Meanwhile, I was still having fun with my friends. On Halloween, we went to a sort of Halloween Spooky House and my best friend’s brother drove us there, again, both were white and I remember being so scared that I fell on top of my friend’s brother and when I fell, she was behind me and she fell on top of me. So, there we all lay on the floor screaming while her brother is telling us to “get it together and get off me!” We did! But only long enough to go into another room where there were fake snakes all over the floor and I promptly grabbed my friend’s brother who stumbled and fell on the worker at the Spooky House and I fell on him and my best friend fell on me. We all lay there on the floor, rolling around to keep from getting on the snakes, just screaming our heads off, me and my bestfriend. It’s hilarious now, but it wasn’t then. Weeks after that night, I was on the bus going to school when my bestfriend’s brother actually put his arm around me. Wow, was I shocked. I guess that was my first interracial hug.
When I told my mother, she went to pieces about how no white person was going to date her daughter and for me to get that thought out of my head. I didn’t know what the big deal was. I still wasn’t really into boys at that time anyway.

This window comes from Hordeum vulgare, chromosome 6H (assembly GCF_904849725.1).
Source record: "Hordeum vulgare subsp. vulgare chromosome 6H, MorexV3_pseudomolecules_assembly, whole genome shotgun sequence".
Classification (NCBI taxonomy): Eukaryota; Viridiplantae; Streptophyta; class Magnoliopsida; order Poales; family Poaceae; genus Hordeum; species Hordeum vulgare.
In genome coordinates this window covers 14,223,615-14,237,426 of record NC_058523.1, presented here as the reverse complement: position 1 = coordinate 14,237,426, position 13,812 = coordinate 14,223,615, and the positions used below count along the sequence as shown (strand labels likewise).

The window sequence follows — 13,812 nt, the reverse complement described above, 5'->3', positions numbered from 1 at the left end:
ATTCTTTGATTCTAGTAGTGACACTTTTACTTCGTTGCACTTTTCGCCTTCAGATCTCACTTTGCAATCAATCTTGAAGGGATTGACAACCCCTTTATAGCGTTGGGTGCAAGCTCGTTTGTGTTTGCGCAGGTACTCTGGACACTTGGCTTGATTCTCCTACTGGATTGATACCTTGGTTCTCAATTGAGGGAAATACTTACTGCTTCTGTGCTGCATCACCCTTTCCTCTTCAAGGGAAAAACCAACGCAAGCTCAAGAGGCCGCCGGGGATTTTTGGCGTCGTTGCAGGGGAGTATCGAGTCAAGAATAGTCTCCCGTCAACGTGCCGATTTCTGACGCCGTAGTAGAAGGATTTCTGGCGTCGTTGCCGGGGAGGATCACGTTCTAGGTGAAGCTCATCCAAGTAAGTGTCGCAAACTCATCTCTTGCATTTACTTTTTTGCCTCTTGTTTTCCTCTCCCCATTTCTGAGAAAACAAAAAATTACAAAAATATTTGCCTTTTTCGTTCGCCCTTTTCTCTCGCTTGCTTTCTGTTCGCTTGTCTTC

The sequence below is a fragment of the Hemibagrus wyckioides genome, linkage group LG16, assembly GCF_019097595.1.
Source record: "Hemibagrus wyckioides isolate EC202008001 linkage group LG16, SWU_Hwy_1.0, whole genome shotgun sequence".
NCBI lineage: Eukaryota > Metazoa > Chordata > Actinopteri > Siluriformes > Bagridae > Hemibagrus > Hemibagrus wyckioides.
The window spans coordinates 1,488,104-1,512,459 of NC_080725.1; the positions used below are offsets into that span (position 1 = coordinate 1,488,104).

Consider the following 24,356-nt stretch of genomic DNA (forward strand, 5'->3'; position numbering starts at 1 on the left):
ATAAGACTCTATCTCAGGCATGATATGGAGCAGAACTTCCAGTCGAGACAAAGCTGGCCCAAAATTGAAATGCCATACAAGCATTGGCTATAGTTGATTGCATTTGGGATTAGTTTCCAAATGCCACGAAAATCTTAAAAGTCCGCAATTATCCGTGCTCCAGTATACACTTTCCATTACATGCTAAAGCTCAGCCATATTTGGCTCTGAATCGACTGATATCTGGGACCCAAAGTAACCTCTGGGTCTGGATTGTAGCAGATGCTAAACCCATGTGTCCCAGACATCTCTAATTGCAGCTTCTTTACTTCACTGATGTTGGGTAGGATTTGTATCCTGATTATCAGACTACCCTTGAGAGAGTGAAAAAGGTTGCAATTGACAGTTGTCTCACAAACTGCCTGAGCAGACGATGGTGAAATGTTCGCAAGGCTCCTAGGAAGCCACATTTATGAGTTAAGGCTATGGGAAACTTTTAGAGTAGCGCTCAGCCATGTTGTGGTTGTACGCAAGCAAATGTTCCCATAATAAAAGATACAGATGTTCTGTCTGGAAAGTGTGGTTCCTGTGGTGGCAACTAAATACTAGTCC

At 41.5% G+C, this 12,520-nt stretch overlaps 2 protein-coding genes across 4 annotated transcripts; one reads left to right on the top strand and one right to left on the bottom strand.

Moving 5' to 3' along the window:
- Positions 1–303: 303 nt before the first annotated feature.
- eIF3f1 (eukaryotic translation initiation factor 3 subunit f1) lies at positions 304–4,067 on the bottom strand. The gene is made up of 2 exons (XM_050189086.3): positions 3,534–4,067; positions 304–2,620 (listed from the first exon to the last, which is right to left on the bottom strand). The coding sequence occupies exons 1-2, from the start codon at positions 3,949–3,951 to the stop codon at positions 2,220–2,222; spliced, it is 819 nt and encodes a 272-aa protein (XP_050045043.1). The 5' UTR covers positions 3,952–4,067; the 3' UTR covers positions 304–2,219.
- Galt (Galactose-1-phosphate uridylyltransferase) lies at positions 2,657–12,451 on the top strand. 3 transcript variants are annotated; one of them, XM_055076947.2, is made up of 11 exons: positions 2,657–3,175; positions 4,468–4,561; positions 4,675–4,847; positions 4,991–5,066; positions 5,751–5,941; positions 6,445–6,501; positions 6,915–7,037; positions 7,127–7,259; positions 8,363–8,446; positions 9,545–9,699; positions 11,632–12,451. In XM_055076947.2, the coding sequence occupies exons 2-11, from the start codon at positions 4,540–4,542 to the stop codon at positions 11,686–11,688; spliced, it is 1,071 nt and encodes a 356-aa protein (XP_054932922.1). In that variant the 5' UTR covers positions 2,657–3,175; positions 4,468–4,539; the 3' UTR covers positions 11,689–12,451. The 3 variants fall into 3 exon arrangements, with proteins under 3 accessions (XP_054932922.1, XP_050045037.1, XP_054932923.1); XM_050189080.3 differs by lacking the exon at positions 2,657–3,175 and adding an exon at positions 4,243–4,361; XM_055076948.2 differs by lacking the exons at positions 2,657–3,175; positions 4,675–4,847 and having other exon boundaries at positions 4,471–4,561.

I guess the point that I am trying to make is that some people say that we are born racist. Some people say that we are taught racism. Regardless of whether or not you think either one is true, think about this. When we were all allowed to play together, go to school together, we did not see black or white or any ethnicity. We just saw a friend, someone we cared about, someone we looked forward to seeing the next day and the next. We got along. So to all the grownups who insist on butting in and telling their children who they should hang around with or play with, “butt out!” Your children are often smarter than you give them credit for and could probably teach you a thing or two. Take a look around at a playground the next time you’re out and do what you see children of all hues, complexions, gender and so forth doing. And play it forward, I dare ya!